Jeroen Van Herzeele

A saxophonist who is continuously looking for the delicate balance between zen, nature, composition and improvisation.

09.03, 20.30, Jazz Station:
Mâäk Quintet


13.03, 21.00, Roskam
Gratitude Trio

 

Who is… Jeroen Van Herzeele?

Saxophonist Jeroen Van Herzeele (°1965) followed music training both in Brussels and Antwerp. Today, he in turn teaches at the Royal Conservatory in Brussels.
The common thread running through his own work is John Coltrane.
Greetings from Mercury is the group with which he blends hip-hop, urban rhythms and jazz in his own unique way, as evidenced by their CDs ‘Continuance’ and ‘Heiwa’.

His discography also includes CDs such as ‘Da Mo’ (Jeroen Van Herzeele Quartet) and ‘Caribbean Fire Dance’ (a tribute to Joe Henderson with Peter Hertmans, Sal La Rocca and Jan de Haas).
Furthermore, he ends up in the studio with musicians/bands including Ben Sluijs (‘The Unplayables’), Wissels/Linx (‘If One More Day’), Octurn (‘Chromatic History’, ‘Round’) and The Chris Joris Experience (‘Live’).
With drummer Giovanni Barcella, he regularly works for theatre productions in which he then performs live.
Since the early days of the group, he has been one of the founding pillars of Mâäk and of various side projects (MikMâäk, Kojo, MW’Soul...).
During Jazz Middelheim 2015, he is given carte blanche for an evening programme where he hits the stage with no fewer than 4 different line-ups.
He is currently focussing on his own Gratitude Trio with bassist Alfred Vilayleck and drummer Louis Favre. The second CD ‘Alive’ (2015) took pride of place in the best-of-the-year lists.

 

What is…

... your favourite spot in Brussels?

I am not very keen on getting out of the house. When I am not performing on stage, I prefer to stay at home and study, compose or try out new ideas in my own studio. And if I do go out, I like to go for a walk in Parc Duden, a stone’s throw away from where I live. Not only does it rest my mind, it also inspires me.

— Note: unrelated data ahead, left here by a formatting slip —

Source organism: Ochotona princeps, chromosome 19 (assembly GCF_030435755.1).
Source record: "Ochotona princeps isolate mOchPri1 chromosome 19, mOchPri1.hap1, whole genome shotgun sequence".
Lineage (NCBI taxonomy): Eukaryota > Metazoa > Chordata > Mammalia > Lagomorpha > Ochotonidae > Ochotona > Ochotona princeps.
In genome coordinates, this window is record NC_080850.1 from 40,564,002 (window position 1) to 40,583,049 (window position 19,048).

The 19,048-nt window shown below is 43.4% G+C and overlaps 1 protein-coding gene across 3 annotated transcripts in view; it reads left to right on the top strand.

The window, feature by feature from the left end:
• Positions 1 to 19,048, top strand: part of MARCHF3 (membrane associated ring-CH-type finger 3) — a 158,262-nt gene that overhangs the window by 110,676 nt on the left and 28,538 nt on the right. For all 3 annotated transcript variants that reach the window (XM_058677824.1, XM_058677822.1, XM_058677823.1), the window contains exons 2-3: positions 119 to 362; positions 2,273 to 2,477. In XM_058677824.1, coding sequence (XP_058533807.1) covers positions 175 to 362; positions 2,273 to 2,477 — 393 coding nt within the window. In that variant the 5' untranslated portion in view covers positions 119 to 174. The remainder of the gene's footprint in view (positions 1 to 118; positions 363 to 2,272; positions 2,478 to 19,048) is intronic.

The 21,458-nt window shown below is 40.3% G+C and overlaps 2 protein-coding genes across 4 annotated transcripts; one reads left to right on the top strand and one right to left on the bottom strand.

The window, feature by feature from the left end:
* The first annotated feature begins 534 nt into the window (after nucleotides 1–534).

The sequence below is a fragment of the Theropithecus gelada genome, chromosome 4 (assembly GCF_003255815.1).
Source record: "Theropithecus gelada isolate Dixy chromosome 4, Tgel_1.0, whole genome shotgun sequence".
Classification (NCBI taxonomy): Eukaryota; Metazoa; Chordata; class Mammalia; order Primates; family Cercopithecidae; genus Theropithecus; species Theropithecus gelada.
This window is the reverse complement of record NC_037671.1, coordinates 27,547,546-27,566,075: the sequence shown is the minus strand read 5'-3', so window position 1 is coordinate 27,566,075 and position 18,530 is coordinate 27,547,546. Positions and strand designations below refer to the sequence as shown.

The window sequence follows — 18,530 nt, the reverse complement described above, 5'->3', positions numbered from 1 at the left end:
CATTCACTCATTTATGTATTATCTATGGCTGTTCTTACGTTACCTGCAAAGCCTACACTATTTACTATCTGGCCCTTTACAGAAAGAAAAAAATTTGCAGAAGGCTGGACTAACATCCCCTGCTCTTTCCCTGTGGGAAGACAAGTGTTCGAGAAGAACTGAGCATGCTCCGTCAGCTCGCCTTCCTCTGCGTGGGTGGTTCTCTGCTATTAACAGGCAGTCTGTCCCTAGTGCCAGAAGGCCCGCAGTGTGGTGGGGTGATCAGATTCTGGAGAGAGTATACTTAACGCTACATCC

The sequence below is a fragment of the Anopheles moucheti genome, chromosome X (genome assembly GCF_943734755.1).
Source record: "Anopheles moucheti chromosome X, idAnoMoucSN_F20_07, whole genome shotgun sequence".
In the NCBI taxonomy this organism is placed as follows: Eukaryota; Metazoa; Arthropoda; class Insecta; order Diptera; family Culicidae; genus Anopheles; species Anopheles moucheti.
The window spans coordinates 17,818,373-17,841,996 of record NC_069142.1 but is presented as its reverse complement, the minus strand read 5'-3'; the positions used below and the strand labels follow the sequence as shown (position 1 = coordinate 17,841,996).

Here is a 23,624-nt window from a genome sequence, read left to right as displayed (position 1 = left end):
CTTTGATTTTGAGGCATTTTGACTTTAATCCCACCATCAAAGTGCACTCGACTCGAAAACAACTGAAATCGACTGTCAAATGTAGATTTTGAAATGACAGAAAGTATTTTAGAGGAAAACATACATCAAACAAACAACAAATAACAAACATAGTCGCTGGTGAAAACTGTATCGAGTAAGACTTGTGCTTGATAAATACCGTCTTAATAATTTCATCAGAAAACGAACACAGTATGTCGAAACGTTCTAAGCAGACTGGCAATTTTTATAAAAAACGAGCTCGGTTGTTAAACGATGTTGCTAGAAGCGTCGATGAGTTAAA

… the last CD or album you bought for yourself?

To be honest, I haven’t purchased anything for quite some time now but in the meantime, I’ve made a list with at the top the latest CD by Bo Van der Werf. It should be released very soon but Bo already let me listen to some recordings. Together with Dré Pallemaerts, Fabian Fiorini and Jozef Dumoulin, he travelled to Tibet to record the Gyuto monks chanting. The combination of the quartet with the diphonic singing is really impressive.
I consider the human voice an instrument that produces a unique musical colour. Musicians such as Archie Shepp or Lester Young have shown how to make best use of it. And of course, also Wayne Shorter with Joni Mitchell. You have to be a great artist to be able to play just under the vocal tone for maximum effect.
Second on my list is the soundtrack of The Revenant with music composed by Ryuichi Sakamoto and Alav Noto, two musicians I admire enormously.

 

… your fondest memory of a recent concert?

As I said, I don’t really like to go out and about, not even for concerts. However, I have a fond memory of Wayne Shorter Quartet’s concert at De Roma a few years ago. The way they started from scratch and delivered a strong, coherent set by first searching the unknown, was pure class.
With Gratitude Trio, we sometimes do the same as can be heard on our CDs. I begin counting down and then, we start to fully improvise for a few minutes.

 

… your fondest memory of a recent concert?

I like to quote Buddhist master Bodhidharma. “Thinking of nothing is zen. Once you realize it, walking, sitting, lying down, everything you do, is zen.” Sometimes it feels good to do nothing at all and even think of nothing. It is something you have to learn. Those who can, see things in a different way afterwards. Not everyone needs it probably, but I know I do. Along the same lines, I happened to read an interview with Johan Braeckman in the newspaper today where he says that the most important thing is to be master of your time. Nowadays, a lot of people work too much. The art is to find the balance between your activities and nature.